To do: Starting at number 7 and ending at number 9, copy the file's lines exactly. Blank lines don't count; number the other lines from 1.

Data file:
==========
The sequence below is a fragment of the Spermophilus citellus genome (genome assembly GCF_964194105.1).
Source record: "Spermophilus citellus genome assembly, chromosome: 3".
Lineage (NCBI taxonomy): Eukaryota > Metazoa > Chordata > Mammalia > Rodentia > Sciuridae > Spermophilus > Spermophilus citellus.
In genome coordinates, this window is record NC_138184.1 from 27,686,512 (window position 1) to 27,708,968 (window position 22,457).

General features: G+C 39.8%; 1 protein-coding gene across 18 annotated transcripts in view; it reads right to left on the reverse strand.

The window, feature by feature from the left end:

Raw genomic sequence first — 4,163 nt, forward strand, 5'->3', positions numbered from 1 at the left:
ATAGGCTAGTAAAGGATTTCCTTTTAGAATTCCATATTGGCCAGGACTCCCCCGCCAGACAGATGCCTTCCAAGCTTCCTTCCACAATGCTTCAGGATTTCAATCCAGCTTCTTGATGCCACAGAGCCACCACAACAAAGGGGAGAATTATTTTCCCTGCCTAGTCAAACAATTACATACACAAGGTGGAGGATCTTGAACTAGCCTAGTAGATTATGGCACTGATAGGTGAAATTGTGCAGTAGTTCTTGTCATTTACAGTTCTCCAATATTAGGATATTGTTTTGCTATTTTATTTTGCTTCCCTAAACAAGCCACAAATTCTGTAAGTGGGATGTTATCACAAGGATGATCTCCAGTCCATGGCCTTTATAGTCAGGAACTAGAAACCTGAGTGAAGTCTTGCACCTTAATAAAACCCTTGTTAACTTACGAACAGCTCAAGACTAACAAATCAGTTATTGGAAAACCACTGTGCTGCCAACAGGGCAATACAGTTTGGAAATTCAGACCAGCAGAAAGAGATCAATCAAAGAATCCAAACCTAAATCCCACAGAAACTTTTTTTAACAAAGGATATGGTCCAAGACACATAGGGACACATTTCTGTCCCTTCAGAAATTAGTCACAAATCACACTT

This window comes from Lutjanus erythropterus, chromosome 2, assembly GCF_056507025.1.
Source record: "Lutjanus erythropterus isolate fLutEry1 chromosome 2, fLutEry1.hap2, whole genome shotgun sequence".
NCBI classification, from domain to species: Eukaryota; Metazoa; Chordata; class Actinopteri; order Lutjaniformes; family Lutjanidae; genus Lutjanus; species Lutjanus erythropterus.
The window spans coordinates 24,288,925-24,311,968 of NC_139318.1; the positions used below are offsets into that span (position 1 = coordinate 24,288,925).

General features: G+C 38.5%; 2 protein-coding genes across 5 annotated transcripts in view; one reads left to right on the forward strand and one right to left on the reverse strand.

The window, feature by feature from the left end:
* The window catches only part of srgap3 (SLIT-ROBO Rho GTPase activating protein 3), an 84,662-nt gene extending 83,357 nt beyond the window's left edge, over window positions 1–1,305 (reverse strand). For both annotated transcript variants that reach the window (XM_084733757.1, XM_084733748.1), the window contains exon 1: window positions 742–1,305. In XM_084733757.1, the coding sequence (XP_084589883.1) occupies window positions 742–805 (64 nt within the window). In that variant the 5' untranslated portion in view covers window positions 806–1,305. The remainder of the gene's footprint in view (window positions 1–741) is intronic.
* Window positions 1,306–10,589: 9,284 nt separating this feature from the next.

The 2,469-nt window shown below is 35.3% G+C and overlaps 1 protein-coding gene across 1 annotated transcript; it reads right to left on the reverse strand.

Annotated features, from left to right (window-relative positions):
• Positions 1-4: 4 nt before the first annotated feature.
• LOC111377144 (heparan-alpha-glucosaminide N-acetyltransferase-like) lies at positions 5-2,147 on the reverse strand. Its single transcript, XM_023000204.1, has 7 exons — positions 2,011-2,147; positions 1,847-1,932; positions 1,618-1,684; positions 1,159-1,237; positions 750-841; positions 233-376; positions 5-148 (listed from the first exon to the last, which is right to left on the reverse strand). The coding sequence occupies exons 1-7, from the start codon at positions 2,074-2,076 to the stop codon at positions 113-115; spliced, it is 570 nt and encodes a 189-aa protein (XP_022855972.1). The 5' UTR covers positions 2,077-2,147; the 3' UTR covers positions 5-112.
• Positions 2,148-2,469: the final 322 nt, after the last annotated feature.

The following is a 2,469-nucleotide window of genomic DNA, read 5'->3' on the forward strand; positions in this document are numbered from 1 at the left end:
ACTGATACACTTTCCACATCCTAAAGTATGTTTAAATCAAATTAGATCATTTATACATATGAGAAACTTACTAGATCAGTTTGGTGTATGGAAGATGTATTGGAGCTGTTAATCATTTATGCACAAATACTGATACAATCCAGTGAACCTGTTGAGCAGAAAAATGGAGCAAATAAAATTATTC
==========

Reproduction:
Raw genomic sequence first — 4,163 nt, forward strand, 5'->3', positions numbered from 1 at the left:
ATAGGCTAGTAAAGGATTTCCTTTTAGAATTCCATATTGGCCAGGACTCCCCCGCCAGACAGATGCCTTCCAAGCTTCCTTCCACAATGCTTCAGGATTTCAATCCAGCTTCTTGATGCCACAGAGCCACCACAACAAAGGGGAGAATTATTTTCCCTGCCTAGTCAAACAATTACATACACAAGGTGGAGGATCTTGAACTAGCCTAGTAGATTATGGCACTGATAGGTGAAATTGTGCAGTAGTTCTTGTCATTTACAGTTCTCCAATATTAGGATATTGTTTTGCTATTTTATTTTGCTTCCCTAAACAAGCCACAAATTCTGTAAGTGGGATGTTATCACAAGGATGATCTCCAGTCCATGGCCTTTATAGTCAGGAACTAGAAACCTGAGTGAAGTCTTGCACCTTAATAAAACCCTTGTTAACTTACGAACAGCTCAAGACTAACAAATCAGTTATTGGAAAACCACTGTGCTGCCAACAGGGCAATACAGTTTGGAAATTCAGACCAGCAGAAAGAGATCAATCAAAGAATCCAAACCTAAATCCCACAGAAACTTTTTTTAACAAAGGATATGGTCCAAGACACATAGGGACACATTTCTGTCCCTTCAGAAATTAGTCACAAATCACACTT

This window comes from Lutjanus erythropterus, chromosome 2, assembly GCF_056507025.1.